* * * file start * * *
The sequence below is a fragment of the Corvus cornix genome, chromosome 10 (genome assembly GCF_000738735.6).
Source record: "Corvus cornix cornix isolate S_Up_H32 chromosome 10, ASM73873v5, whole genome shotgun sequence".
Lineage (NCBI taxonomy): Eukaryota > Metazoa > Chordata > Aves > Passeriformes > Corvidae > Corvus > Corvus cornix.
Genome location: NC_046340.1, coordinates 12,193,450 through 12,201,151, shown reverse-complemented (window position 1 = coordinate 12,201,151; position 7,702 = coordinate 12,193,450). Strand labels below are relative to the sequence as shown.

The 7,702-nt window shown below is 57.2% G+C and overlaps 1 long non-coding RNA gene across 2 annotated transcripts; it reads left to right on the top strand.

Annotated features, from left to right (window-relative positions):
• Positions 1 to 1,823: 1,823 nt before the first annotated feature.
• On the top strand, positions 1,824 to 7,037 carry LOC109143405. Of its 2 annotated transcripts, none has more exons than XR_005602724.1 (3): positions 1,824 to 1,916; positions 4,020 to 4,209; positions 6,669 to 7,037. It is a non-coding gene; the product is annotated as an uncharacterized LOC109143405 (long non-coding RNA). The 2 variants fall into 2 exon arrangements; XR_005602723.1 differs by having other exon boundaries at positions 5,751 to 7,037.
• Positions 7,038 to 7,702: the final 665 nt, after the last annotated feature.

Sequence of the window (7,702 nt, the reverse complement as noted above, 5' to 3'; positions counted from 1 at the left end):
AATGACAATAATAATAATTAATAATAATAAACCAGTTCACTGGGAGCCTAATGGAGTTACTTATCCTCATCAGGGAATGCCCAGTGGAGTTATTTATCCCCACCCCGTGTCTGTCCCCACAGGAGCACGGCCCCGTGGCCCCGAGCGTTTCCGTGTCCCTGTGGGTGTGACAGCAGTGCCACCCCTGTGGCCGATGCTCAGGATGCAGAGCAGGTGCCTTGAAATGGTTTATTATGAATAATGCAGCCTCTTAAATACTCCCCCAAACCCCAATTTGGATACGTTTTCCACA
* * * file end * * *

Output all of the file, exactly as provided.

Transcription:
The sequence below is a fragment of the Corvus cornix genome, chromosome 10 (genome assembly GCF_000738735.6).
Source record: "Corvus cornix cornix isolate S_Up_H32 chromosome 10, ASM73873v5, whole genome shotgun sequence".
Lineage (NCBI taxonomy): Eukaryota > Metazoa > Chordata > Aves > Passeriformes > Corvidae > Corvus > Corvus cornix.
Genome location: NC_046340.1, coordinates 12,193,450 through 12,201,151, shown reverse-complemented (window position 1 = coordinate 12,201,151; position 7,702 = coordinate 12,193,450). Strand labels below are relative to the sequence as shown.

The 7,702-nt window shown below is 57.2% G+C and overlaps 1 long non-coding RNA gene across 2 annotated transcripts; it reads left to right on the top strand.

Annotated features, from left to right (window-relative positions):
• Positions 1 to 1,823: 1,823 nt before the first annotated feature.
• On the top strand, positions 1,824 to 7,037 carry LOC109143405. Of its 2 annotated transcripts, none has more exons than XR_005602724.1 (3): positions 1,824 to 1,916; positions 4,020 to 4,209; positions 6,669 to 7,037. It is a non-coding gene; the product is annotated as an uncharacterized LOC109143405 (long non-coding RNA). The 2 variants fall into 2 exon arrangements; XR_005602723.1 differs by having other exon boundaries at positions 5,751 to 7,037.
• Positions 7,038 to 7,702: the final 665 nt, after the last annotated feature.

Sequence of the window (7,702 nt, the reverse complement as noted above, 5' to 3'; positions counted from 1 at the left end):
AATGACAATAATAATAATTAATAATAATAAACCAGTTCACTGGGAGCCTAATGGAGTTACTTATCCTCATCAGGGAATGCCCAGTGGAGTTATTTATCCCCACCCCGTGTCTGTCCCCACAGGAGCACGGCCCCGTGGCCCCGAGCGTTTCCGTGTCCCTGTGGGTGTGACAGCAGTGCCACCCCTGTGGCCGATGCTCAGGATGCAGAGCAGGTGCCTTGAAATGGTTTATTATGAATAATGCAGCCTCTTAAATACTCCCCCAAACCCCAATTTGGATACGTTTTCCACA